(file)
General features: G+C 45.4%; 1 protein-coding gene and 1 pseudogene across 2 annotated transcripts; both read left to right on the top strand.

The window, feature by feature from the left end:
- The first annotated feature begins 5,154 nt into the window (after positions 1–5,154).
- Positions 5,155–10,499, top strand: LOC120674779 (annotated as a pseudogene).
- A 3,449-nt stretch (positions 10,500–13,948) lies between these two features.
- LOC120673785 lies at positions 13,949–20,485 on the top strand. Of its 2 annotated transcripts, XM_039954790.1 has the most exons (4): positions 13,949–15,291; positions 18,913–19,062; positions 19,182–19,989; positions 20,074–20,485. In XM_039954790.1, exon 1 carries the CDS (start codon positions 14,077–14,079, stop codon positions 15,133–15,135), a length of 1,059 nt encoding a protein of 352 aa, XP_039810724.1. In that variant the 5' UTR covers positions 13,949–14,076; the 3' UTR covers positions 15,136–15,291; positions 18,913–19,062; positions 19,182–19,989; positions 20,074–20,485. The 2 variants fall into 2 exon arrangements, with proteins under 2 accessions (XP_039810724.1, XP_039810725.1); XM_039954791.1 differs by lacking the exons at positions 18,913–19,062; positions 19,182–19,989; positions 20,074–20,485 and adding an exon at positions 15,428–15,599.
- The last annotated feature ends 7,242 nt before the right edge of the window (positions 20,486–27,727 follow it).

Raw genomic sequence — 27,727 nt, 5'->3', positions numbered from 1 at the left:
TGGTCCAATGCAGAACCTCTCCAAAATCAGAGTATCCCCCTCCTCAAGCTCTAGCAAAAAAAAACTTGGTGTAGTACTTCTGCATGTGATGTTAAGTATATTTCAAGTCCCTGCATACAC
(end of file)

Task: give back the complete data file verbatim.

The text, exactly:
General features: G+C 45.4%; 1 protein-coding gene and 1 pseudogene across 2 annotated transcripts; both read left to right on the top strand.

The window, feature by feature from the left end:
- The first annotated feature begins 5,154 nt into the window (after positions 1–5,154).
- Positions 5,155–10,499, top strand: LOC120674779 (annotated as a pseudogene).
- A 3,449-nt stretch (positions 10,500–13,948) lies between these two features.
- LOC120673785 lies at positions 13,949–20,485 on the top strand. Of its 2 annotated transcripts, XM_039954790.1 has the most exons (4): positions 13,949–15,291; positions 18,913–19,062; positions 19,182–19,989; positions 20,074–20,485. In XM_039954790.1, exon 1 carries the CDS (start codon positions 14,077–14,079, stop codon positions 15,133–15,135), a length of 1,059 nt encoding a protein of 352 aa, XP_039810724.1. In that variant the 5' UTR covers positions 13,949–14,076; the 3' UTR covers positions 15,136–15,291; positions 18,913–19,062; positions 19,182–19,989; positions 20,074–20,485. The 2 variants fall into 2 exon arrangements, with proteins under 2 accessions (XP_039810724.1, XP_039810725.1); XM_039954791.1 differs by lacking the exons at positions 18,913–19,062; positions 19,182–19,989; positions 20,074–20,485 and adding an exon at positions 15,428–15,599.
- The last annotated feature ends 7,242 nt before the right edge of the window (positions 20,486–27,727 follow it).

Raw genomic sequence — 27,727 nt, 5'->3', positions numbered from 1 at the left:
TGGTCCAATGCAGAACCTCTCCAAAATCAGAGTATCCCCCTCCTCAAGCTCTAGCAAAAAAAAACTTGGTGTAGTACTTCTGCATGTGATGTTAAGTATATTTCAAGTCCCTGCATACAC